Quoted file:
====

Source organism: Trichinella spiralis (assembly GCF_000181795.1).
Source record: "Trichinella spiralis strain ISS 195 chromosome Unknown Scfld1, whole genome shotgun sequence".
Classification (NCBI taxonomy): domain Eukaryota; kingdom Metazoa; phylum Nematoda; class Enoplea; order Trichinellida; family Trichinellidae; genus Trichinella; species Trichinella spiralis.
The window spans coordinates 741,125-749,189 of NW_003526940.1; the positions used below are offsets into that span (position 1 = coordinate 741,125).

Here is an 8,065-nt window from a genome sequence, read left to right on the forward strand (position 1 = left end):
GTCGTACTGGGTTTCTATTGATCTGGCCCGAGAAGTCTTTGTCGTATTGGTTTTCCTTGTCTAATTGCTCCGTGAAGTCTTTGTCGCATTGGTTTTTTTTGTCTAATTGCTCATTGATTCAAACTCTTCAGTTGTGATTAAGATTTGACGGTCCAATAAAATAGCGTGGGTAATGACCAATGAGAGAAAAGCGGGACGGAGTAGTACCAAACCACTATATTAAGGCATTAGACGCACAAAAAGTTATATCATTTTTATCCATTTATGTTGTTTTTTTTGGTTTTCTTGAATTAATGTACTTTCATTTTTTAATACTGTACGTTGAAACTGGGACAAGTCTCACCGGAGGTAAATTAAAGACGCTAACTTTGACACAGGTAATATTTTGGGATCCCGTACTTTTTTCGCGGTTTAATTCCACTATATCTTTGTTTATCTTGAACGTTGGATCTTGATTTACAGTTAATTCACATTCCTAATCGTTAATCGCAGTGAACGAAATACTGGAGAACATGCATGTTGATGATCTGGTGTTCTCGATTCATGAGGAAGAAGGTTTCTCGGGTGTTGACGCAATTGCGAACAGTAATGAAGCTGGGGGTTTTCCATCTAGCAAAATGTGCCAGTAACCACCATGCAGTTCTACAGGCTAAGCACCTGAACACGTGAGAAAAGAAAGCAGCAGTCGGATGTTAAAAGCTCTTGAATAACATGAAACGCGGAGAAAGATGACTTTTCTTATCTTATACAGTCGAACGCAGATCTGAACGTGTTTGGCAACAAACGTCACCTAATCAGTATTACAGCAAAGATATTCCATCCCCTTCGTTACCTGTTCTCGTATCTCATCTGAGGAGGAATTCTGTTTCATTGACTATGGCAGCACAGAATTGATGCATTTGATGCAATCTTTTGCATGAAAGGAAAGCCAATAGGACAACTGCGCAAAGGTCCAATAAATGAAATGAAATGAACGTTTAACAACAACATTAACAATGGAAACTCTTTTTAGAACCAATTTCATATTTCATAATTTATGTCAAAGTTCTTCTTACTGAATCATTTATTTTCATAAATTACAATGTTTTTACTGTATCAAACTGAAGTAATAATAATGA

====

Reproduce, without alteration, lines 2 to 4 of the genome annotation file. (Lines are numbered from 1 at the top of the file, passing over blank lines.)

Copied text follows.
Source record: "Trichinella spiralis strain ISS 195 chromosome Unknown Scfld1, whole genome shotgun sequence".
Classification (NCBI taxonomy): domain Eukaryota; kingdom Metazoa; phylum Nematoda; class Enoplea; order Trichinellida; family Trichinellidae; genus Trichinella; species Trichinella spiralis.
The window spans coordinates 741,125-749,189 of NW_003526940.1; the positions used below are offsets into that span (position 1 = coordinate 741,125).